It’s a distressing experience for an organisation when, without warning, it receives a civil penalty UK immigration notice.
A civil penalty notice informs an organisation it has employed a person who did not have permission to work in the UK, in breach of section 15 of the Immigration, Asylum and Nationality Act 2006.
Responding to a Civil Penalty for Illegal Working
A business can either accept and pay the civil penalty for illegal employment, or return an objection form.
Acceptance is encouraged by the Home Office. Payment plans can be arranged and if full payment is received within 21 days the organisation is rewarded with a 30% discount.
On the other hand, the objection process can appear risky and pointless.
Potential objectors are warned that if they elect to challenge the penalty, the Home Office may decide to increase it.
It may, for example, determine that the mitigation applied for an organisation’s cooperation is no longer applicable.
An objection may also seem futile. The review is, after all, undertaken by the same people who fixed the civil penalty UK immigration notice in the first place. They rarely change their mind.
While an objection can appear pointless, it is a necessary stage of the process. A right of appeal to the County Court only arises if an applicant has first formally objected to the decision.
Organisations may feel they have suffered an injustice that does not fit neatly within the narrow grounds of objection the Home Office deems acceptable.
While the Home Office is unlikely to take these matters into account, a County Court judge may be more willing to hear them.
Five Possible Objections to a Civil Penalty UK Immigration Notice
- No proof of the offence
If an appeal advances to the County Court, the Home Office will be required to prove an organisation has committed an offence under the Act.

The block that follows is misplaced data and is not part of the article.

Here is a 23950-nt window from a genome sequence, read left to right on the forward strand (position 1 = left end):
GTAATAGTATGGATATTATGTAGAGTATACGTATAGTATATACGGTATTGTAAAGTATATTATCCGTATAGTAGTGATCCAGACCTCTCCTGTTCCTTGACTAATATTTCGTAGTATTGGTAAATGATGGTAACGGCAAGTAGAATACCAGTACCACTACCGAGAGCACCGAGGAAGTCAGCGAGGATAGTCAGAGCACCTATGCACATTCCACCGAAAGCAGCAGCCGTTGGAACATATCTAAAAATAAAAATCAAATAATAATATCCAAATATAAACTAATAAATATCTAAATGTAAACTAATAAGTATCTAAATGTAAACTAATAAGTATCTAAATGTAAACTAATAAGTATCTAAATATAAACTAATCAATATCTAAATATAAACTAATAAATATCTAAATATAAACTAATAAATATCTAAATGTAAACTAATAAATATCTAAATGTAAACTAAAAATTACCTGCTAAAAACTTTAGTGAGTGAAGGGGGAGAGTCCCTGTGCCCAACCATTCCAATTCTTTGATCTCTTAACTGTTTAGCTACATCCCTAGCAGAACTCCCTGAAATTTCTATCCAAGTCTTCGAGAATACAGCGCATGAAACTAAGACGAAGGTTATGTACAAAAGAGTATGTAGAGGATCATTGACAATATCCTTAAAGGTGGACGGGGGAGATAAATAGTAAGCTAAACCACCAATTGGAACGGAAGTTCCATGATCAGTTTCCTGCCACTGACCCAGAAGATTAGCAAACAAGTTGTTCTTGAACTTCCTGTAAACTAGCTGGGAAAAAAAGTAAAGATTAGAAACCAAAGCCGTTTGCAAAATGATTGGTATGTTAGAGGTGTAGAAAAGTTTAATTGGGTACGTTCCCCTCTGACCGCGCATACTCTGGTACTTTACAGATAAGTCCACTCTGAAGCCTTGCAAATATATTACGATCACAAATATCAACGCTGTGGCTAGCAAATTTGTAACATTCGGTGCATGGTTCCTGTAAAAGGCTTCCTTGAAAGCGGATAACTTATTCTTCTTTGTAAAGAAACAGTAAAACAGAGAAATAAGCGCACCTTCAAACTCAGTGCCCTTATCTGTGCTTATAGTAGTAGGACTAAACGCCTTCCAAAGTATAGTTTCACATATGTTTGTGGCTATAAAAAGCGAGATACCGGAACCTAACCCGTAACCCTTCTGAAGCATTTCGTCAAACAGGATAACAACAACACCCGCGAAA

Section 15 requires the Home Office to prove two things:
- A person did not have the appropriate right to work in the UK; and
- A business employed that person.
The Home Office must provide sufficient evidence to prove each of these elements and a valid defence may simply be that it has failed to do so.
A business may, for example, dispute it ever employed a person, because that person was working as an independent contractor or was engaged through a recruitment agency.
In the Court of Appeal case of James v London Borough of Greenwich  EWCA Civ 35, it was determined that a worker engaged through an agency does not become an employee merely because they have worked for a business for a long period. It was held that an employment contract could only be implied if a business insists on the agency supplying a particular person.
- The due diligence excuse
Under section 15(3) of the Act, an employer is excused from paying a civil penalty UK immigration notice if it shows it has complied with the ‘prescribed requirements’ in relation to the employment.
Those requirements are outlined in the Immigration (Restrictions on Employment) Order 2007.
An employer is excused from paying a penalty if: